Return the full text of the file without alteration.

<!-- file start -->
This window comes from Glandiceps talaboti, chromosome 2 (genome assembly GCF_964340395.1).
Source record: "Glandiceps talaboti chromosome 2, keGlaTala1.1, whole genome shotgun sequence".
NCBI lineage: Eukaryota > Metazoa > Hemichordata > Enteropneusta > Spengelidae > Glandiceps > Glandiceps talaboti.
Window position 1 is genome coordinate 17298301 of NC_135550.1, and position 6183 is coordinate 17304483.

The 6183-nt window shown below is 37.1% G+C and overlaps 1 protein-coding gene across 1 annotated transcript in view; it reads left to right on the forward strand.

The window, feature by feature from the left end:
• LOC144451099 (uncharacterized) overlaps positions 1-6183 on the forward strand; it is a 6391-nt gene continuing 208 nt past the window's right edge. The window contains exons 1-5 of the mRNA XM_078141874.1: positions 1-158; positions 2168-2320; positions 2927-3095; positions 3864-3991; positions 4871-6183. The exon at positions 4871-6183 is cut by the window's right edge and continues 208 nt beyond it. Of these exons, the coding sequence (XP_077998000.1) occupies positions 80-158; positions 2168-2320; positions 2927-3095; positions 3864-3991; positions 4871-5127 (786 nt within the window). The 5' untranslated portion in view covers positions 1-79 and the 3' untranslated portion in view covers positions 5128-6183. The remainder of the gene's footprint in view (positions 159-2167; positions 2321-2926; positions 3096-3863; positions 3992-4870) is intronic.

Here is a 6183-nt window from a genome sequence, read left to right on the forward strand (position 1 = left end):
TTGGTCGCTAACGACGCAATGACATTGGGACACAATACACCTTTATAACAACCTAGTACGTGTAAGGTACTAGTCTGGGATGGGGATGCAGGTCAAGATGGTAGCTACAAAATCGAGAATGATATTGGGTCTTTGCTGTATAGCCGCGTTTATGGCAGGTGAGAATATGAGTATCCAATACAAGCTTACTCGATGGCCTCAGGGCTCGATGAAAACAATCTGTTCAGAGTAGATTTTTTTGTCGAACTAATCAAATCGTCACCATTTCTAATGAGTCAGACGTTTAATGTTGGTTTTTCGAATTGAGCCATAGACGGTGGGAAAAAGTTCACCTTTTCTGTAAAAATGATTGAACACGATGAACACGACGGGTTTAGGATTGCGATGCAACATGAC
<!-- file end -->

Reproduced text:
This window comes from Glandiceps talaboti, chromosome 2 (genome assembly GCF_964340395.1).
Source record: "Glandiceps talaboti chromosome 2, keGlaTala1.1, whole genome shotgun sequence".
NCBI lineage: Eukaryota > Metazoa > Hemichordata > Enteropneusta > Spengelidae > Glandiceps > Glandiceps talaboti.
Window position 1 is genome coordinate 17298301 of NC_135550.1, and position 6183 is coordinate 17304483.

The 6183-nt window shown below is 37.1% G+C and overlaps 1 protein-coding gene across 1 annotated transcript in view; it reads left to right on the forward strand.

The window, feature by feature from the left end:
• LOC144451099 (uncharacterized) overlaps positions 1-6183 on the forward strand; it is a 6391-nt gene continuing 208 nt past the window's right edge. The window contains exons 1-5 of the mRNA XM_078141874.1: positions 1-158; positions 2168-2320; positions 2927-3095; positions 3864-3991; positions 4871-6183. The exon at positions 4871-6183 is cut by the window's right edge and continues 208 nt beyond it. Of these exons, the coding sequence (XP_077998000.1) occupies positions 80-158; positions 2168-2320; positions 2927-3095; positions 3864-3991; positions 4871-5127 (786 nt within the window). The 5' untranslated portion in view covers positions 1-79 and the 3' untranslated portion in view covers positions 5128-6183. The remainder of the gene's footprint in view (positions 159-2167; positions 2321-2926; positions 3096-3863; positions 3992-4870) is intronic.

Here is a 6183-nt window from a genome sequence, read left to right on the forward strand (position 1 = left end):
TTGGTCGCTAACGACGCAATGACATTGGGACACAATACACCTTTATAACAACCTAGTACGTGTAAGGTACTAGTCTGGGATGGGGATGCAGGTCAAGATGGTAGCTACAAAATCGAGAATGATATTGGGTCTTTGCTGTATAGCCGCGTTTATGGCAGGTGAGAATATGAGTATCCAATACAAGCTTACTCGATGGCCTCAGGGCTCGATGAAAACAATCTGTTCAGAGTAGATTTTTTTGTCGAACTAATCAAATCGTCACCATTTCTAATGAGTCAGACGTTTAATGTTGGTTTTTCGAATTGAGCCATAGACGGTGGGAAAAAGTTCACCTTTTCTGTAAAAATGATTGAACACGATGAACACGACGGGTTTAGGATTGCGATGCAACATGAC